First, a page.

Posts Tagged ‘job hunting’

Harsh Reality #1: Most Jobs Kind Of Suck

March 4, 2008

Here’s the format of Harsh Reality posts: I tell you something you don’t want to hear, and then I tell you how to deal with it. 

Here’s something a recruiter, a career counselor, hell your own head of HR will never tell you or admit except when drunk or frustrated: it’s difficult to fill a position because more often than not the job blows. 

This is something you should realize on your job search: that you are probably not going to find the perfect job.  This is especially true if you’re starting in a new industry, just graduated from college, or just coming back into the workforce for some other reason.  You’re an untested quantity and the jobs you’re going to find will tend to be entry-level (i.e. boring shit-work) or there’s something wrong with the place (stupid/hostile/bumbling management, the company’s in trouble financially or legally and the rats are jumping ship, or there’s some total disaster that they’re hiding from you that will be sprung on you about a week into your tenure.)

This doesn’t mean you’re doomed forever.  It just means you’re going to have to deal with one of the key causes of job hatred: feeling trapped in a cube with no future.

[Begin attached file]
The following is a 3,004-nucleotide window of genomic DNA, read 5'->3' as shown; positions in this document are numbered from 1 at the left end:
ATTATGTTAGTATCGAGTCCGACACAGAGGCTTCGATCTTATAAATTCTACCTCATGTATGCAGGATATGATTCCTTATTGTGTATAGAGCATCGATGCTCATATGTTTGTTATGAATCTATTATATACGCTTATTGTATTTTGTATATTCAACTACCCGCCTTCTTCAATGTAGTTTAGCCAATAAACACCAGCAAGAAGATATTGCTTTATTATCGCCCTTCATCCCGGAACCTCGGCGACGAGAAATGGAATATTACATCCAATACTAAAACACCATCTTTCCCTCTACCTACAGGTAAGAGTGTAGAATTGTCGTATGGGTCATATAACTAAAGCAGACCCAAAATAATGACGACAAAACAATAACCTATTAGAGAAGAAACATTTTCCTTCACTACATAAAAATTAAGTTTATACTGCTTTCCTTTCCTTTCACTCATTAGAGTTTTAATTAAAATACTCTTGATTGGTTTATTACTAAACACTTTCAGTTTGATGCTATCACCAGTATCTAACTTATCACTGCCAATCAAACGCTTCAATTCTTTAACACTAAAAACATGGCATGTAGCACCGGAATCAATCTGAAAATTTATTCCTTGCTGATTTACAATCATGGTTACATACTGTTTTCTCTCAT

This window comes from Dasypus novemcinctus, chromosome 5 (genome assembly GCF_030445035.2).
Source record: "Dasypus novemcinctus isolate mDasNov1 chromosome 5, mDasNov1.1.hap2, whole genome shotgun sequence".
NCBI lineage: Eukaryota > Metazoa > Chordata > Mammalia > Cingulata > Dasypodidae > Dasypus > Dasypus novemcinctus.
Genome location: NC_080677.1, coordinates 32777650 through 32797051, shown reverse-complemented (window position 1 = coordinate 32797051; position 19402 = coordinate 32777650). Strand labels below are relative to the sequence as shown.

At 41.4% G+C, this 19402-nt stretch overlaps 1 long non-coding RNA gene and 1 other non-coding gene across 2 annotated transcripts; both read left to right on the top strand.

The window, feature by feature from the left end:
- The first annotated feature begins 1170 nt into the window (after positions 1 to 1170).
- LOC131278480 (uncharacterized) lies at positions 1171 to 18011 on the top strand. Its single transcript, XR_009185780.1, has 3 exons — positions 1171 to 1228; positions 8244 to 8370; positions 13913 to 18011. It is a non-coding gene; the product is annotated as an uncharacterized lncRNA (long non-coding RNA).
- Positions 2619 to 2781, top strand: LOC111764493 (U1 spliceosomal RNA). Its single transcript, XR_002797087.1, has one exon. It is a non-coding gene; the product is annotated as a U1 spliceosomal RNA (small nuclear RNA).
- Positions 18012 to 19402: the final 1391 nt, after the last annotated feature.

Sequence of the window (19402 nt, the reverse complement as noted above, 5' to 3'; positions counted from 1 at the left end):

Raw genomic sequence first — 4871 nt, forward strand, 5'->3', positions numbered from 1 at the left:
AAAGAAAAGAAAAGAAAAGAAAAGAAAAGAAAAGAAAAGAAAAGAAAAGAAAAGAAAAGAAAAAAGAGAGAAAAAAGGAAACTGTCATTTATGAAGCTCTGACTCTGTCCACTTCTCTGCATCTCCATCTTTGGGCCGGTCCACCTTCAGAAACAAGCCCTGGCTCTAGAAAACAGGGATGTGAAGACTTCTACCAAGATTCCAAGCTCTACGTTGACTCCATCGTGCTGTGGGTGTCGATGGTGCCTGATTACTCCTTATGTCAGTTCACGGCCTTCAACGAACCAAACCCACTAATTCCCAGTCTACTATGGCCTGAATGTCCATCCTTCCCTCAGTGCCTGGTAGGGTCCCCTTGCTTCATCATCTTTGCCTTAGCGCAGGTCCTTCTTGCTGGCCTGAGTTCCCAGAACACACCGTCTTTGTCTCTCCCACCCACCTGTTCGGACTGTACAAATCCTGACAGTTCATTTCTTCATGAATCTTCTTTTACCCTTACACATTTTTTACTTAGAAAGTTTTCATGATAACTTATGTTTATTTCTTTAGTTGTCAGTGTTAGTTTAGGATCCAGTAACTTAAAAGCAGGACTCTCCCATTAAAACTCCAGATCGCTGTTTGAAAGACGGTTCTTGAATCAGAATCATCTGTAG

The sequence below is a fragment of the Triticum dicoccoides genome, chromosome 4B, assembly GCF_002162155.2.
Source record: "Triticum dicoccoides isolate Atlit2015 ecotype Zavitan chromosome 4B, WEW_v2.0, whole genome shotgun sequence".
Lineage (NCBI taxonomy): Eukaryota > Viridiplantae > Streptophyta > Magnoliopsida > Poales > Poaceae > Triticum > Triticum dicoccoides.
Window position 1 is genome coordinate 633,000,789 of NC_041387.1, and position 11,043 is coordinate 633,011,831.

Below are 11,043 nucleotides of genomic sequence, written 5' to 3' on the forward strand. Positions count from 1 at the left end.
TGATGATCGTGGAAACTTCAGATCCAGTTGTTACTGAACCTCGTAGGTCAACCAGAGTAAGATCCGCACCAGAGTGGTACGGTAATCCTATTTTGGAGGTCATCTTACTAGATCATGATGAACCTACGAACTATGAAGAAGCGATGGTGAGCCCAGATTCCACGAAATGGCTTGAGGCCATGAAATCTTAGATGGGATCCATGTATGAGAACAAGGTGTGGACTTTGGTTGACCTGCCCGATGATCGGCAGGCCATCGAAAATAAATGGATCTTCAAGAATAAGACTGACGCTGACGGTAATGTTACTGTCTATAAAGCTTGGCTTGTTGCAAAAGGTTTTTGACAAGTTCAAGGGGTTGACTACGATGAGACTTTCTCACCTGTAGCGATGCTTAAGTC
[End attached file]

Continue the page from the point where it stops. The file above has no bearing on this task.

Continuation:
How to Deal With It:

1) If you can find it, take a job you’ll get something out of.  If you’re just looking for something to pay the bills, look for an industry that you’d like to learn more about and apply for jobs in that area.  If you’re looking for something that will help you along a career path, keep a broad eye out.  Just because something isn’t in your field doesn’t mean it won’t involve skills that will be useful IN your field.

2) If you can’t find anything that you find remotely rewarding, take the job that pays the best and that you think you won’t totally hate, and use your free time to push yourself.  Take a class in something (or even go to grad school), volunteer in some area that’s in your field, take a second job if you really want.  Even just having a hobby more productive than sitting on your ass and watching TV will go a long way towards dealing with a job you don’t like.  Just because you spend most of the week there doesn’t mean it defines your life automatically, you have to let it first.